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Good wives : image and reality in the lives of women in northern New England, 1650-1750

Author: Laurel Ulrich
Publisher: New York : Vintage Books, 1991.
Edition/Format:   Print book : English : 1st Vintage books edView all editions and formats
Summary:
Good Wives sheds an illuminating light on the lives of early American women in New England. Ulrich states that this book is a study of role definition, and she organizes her text around three role clusters associated with three Biblical women (an appropriate framework for the religious societies of colonial New England). Her three prototypes are Bathsheeba for economic affairs, Eve for sexual/reproductive matters,  Read more...
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Genre/Form: History
Document Type: Book
All Authors / Contributors: Laurel Ulrich
ISBN: 0679732578 9780679732570
OCLC Number: 230740521
Notes: Originally published: New York : Knopf, 1982.
Description: xv, 296 pages, [16] leaves of plates : illustrations, map, portraits ; 21 cm
Contents: I: Bathsheba --
The ways of her household --
Deputy husbands --
A friendly neighbor --
Pretty gentlewomen --
II: Eve --
The serpent beguiled me --
Consort --
Travail --
Mother of all living --
III: Jael --
Blessed above women --
Viragoes --
Captives --
Daughters of Zion.
Responsibility: Laurel Thatcher Ulrich.
More information:

Abstract:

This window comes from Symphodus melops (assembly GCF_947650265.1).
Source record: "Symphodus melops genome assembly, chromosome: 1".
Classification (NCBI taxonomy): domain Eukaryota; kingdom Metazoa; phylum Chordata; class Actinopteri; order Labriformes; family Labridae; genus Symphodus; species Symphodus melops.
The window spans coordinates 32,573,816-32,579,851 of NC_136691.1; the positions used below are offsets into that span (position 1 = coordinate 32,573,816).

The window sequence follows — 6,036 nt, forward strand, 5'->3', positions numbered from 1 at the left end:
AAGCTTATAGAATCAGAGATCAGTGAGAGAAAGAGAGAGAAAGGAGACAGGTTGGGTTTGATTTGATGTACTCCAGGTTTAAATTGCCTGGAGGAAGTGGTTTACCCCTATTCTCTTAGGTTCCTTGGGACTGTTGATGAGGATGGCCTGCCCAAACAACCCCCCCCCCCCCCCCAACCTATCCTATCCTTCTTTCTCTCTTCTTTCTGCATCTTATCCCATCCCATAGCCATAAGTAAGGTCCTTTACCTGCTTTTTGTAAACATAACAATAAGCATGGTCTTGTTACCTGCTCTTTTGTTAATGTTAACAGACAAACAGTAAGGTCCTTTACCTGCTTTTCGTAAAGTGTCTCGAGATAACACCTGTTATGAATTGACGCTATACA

Good Wives sheds an illuminating light on the lives of early American women in New England. Ulrich states that this book is a study of role definition, and she organizes her text around three role clusters associated with three Biblical women (an appropriate framework for the religious societies of colonial New England). Her three prototypes are Bathsheeba for economic affairs, Eve for sexual/reproductive matters, and Jael for matters of female aggression within the bounds of religion. Ulrich identifies and expounds upon the following roles for colonial New England women: housewife, deputy husband, consort, mother, mistress, neighbor, Christian, and--in some cases--heroism. While women were subservient to men, they could assert themselves to certain degrees within the social framework of life. For example, women commonly helped men with their work, conducted business matters in the place of a husband who was unavailable, oversaw the raising of all neighborhood children collectively, dominated the frequent occasions of childbirth, and indirectly exercised influence within the churches. In some of the most interesting material in the book, Ulrich examines the accounts of females captured by Indians. Although she finds significant differences between them in terms of their levels of submissiveness and aggression toward their captors, she develops a framework in which these differences can be understood within early New England society as a whole. The real magic of the book is its success in describing the normal, daily lives of women and comparing and contrasting the stories of those residing in urban centers, town outskirts, and frontier homes. While the lack of primary source material makes it impossible to know the true aspects of these pioneer New England women, Good Wives offers a sweeping yet individualized picture of an important part of colonial society in all its aspects, a society in which the boundaries of men and women did sometimes blur within the individual household.

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